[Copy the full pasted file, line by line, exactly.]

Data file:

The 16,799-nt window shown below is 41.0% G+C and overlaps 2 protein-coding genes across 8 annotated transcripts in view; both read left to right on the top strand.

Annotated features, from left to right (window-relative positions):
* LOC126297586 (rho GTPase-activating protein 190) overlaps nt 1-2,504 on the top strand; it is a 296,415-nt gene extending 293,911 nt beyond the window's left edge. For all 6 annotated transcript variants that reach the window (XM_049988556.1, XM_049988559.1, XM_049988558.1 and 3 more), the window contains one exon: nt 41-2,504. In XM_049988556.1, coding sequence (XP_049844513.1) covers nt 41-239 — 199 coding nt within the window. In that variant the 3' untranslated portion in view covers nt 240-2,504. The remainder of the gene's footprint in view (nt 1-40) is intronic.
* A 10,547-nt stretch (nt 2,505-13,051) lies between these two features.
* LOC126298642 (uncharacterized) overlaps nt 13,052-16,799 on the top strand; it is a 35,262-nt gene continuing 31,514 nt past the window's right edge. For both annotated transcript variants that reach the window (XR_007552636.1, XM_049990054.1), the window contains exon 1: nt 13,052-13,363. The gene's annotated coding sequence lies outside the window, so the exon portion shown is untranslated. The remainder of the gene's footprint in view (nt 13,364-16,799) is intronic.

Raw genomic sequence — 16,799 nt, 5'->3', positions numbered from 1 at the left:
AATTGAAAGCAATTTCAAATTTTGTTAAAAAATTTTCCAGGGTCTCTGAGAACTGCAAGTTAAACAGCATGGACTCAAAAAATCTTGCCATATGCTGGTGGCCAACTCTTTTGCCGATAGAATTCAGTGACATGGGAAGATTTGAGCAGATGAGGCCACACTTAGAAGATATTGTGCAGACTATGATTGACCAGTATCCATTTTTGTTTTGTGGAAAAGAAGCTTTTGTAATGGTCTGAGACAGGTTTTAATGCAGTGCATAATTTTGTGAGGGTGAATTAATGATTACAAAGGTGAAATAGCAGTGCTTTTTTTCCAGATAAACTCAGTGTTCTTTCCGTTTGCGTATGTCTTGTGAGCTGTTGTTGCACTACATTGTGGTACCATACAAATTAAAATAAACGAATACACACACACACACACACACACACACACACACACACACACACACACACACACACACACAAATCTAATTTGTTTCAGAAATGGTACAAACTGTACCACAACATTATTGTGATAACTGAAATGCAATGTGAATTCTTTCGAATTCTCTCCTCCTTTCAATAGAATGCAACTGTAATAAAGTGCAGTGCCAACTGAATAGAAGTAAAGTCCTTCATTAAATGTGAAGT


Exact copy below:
The 16,799-nt window shown below is 41.0% G+C and overlaps 2 protein-coding genes across 8 annotated transcripts in view; both read left to right on the top strand.

Annotated features, from left to right (window-relative positions):
* LOC126297586 (rho GTPase-activating protein 190) overlaps nt 1-2,504 on the top strand; it is a 296,415-nt gene extending 293,911 nt beyond the window's left edge. For all 6 annotated transcript variants that reach the window (XM_049988556.1, XM_049988559.1, XM_049988558.1 and 3 more), the window contains one exon: nt 41-2,504. In XM_049988556.1, coding sequence (XP_049844513.1) covers nt 41-239 — 199 coding nt within the window. In that variant the 3' untranslated portion in view covers nt 240-2,504. The remainder of the gene's footprint in view (nt 1-40) is intronic.
* A 10,547-nt stretch (nt 2,505-13,051) lies between these two features.
* LOC126298642 (uncharacterized) overlaps nt 13,052-16,799 on the top strand; it is a 35,262-nt gene continuing 31,514 nt past the window's right edge. For both annotated transcript variants that reach the window (XR_007552636.1, XM_049990054.1), the window contains exon 1: nt 13,052-13,363. The gene's annotated coding sequence lies outside the window, so the exon portion shown is untranslated. The remainder of the gene's footprint in view (nt 13,364-16,799) is intronic.

Raw genomic sequence — 16,799 nt, 5'->3', positions numbered from 1 at the left:
AATTGAAAGCAATTTCAAATTTTGTTAAAAAATTTTCCAGGGTCTCTGAGAACTGCAAGTTAAACAGCATGGACTCAAAAAATCTTGCCATATGCTGGTGGCCAACTCTTTTGCCGATAGAATTCAGTGACATGGGAAGATTTGAGCAGATGAGGCCACACTTAGAAGATATTGTGCAGACTATGATTGACCAGTATCCATTTTTGTTTTGTGGAAAAGAAGCTTTTGTAATGGTCTGAGACAGGTTTTAATGCAGTGCATAATTTTGTGAGGGTGAATTAATGATTACAAAGGTGAAATAGCAGTGCTTTTTTTCCAGATAAACTCAGTGTTCTTTCCGTTTGCGTATGTCTTGTGAGCTGTTGTTGCACTACATTGTGGTACCATACAAATTAAAATAAACGAATACACACACACACACACACACACACACACACACACACACACACACACACACACACACACAAATCTAATTTGTTTCAGAAATGGTACAAACTGTACCACAACATTATTGTGATAACTGAAATGCAATGTGAATTCTTTCGAATTCTCTCCTCCTTTCAATAGAATGCAACTGTAATAAAGTGCAGTGCCAACTGAATAGAAGTAAAGTCCTTCATTAAATGTGAAGT